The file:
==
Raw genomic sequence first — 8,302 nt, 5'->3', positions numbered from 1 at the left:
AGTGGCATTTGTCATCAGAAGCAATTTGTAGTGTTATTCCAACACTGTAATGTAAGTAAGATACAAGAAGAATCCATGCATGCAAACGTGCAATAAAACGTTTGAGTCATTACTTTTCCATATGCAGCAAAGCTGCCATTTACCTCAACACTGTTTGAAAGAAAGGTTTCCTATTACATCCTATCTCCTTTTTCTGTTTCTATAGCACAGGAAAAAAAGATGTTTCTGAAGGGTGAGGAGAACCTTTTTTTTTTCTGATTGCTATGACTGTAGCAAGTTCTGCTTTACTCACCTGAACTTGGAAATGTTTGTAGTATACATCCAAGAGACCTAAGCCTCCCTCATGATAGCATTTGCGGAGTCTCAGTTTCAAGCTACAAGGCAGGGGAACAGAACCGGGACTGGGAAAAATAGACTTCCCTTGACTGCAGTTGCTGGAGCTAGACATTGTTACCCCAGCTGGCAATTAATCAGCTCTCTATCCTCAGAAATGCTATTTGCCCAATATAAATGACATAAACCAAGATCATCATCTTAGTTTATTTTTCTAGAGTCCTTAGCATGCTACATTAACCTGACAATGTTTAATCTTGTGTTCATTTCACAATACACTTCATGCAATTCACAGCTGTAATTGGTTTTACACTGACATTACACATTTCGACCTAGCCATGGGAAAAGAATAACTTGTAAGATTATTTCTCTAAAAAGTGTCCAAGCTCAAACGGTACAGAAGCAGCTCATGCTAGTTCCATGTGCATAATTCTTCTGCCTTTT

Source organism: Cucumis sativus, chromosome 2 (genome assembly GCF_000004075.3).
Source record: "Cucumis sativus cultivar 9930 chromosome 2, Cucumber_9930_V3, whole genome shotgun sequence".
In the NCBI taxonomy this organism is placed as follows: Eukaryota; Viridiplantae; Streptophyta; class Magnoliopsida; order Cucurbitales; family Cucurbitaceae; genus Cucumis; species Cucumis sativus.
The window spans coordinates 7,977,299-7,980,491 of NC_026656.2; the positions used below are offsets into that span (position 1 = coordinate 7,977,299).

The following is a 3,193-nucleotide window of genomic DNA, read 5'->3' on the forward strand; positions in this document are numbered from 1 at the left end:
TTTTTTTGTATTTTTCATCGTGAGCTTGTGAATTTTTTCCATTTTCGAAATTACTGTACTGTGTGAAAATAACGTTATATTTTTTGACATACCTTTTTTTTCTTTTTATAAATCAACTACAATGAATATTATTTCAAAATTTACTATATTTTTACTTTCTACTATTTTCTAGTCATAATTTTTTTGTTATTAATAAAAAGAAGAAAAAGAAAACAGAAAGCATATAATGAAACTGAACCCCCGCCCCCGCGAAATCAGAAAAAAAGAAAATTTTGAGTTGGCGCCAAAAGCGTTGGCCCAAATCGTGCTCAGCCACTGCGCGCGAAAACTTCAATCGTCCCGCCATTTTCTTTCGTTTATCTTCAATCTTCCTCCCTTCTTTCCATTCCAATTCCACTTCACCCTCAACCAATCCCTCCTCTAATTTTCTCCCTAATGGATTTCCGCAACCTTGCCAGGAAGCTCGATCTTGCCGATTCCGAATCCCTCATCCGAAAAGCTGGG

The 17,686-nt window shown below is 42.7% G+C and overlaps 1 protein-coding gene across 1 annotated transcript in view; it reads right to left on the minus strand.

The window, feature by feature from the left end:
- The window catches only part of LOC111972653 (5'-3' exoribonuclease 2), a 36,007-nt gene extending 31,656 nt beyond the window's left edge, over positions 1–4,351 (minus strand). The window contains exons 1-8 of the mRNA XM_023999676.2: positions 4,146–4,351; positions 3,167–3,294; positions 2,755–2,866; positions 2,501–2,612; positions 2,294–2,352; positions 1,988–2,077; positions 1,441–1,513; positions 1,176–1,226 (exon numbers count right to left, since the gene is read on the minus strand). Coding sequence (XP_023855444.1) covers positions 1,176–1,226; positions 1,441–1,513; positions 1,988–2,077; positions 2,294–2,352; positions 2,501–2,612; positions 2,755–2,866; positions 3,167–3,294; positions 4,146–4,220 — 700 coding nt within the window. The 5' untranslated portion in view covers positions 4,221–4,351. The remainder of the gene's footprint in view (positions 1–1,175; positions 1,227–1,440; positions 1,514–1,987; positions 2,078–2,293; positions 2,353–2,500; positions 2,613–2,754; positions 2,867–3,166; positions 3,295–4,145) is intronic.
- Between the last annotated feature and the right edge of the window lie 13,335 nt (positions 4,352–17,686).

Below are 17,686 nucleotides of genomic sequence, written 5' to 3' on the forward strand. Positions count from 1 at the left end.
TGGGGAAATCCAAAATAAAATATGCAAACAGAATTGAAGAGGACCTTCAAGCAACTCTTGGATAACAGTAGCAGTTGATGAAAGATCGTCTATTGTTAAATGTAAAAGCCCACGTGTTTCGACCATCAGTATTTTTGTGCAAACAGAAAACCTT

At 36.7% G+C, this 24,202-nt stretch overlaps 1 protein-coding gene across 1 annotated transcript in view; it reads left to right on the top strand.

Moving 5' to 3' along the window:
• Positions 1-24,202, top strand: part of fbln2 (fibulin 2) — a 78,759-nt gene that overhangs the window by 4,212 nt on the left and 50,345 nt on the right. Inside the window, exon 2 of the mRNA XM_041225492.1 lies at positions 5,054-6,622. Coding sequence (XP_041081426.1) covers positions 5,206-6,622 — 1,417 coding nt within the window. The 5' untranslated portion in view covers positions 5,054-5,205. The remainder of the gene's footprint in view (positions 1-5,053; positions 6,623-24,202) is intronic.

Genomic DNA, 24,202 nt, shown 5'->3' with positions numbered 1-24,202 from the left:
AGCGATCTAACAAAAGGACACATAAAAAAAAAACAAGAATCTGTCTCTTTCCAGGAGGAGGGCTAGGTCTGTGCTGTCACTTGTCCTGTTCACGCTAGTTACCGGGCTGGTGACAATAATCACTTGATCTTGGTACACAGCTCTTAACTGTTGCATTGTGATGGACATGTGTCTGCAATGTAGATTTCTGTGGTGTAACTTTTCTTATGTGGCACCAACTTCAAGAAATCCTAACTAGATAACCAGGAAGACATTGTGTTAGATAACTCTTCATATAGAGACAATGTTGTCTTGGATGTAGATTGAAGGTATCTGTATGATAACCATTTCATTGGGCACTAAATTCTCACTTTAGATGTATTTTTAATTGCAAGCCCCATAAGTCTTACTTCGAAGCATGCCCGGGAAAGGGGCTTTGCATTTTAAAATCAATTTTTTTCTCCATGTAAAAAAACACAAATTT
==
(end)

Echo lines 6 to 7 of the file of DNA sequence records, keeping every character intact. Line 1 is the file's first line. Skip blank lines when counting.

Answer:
The window spans coordinates 7,977,299-7,980,491 of NC_026656.2; the positions used below are offsets into that span (position 1 = coordinate 7,977,299).

The following is a 3,193-nucleotide window of genomic DNA, read 5'->3' on the forward strand; positions in this document are numbered from 1 at the left end: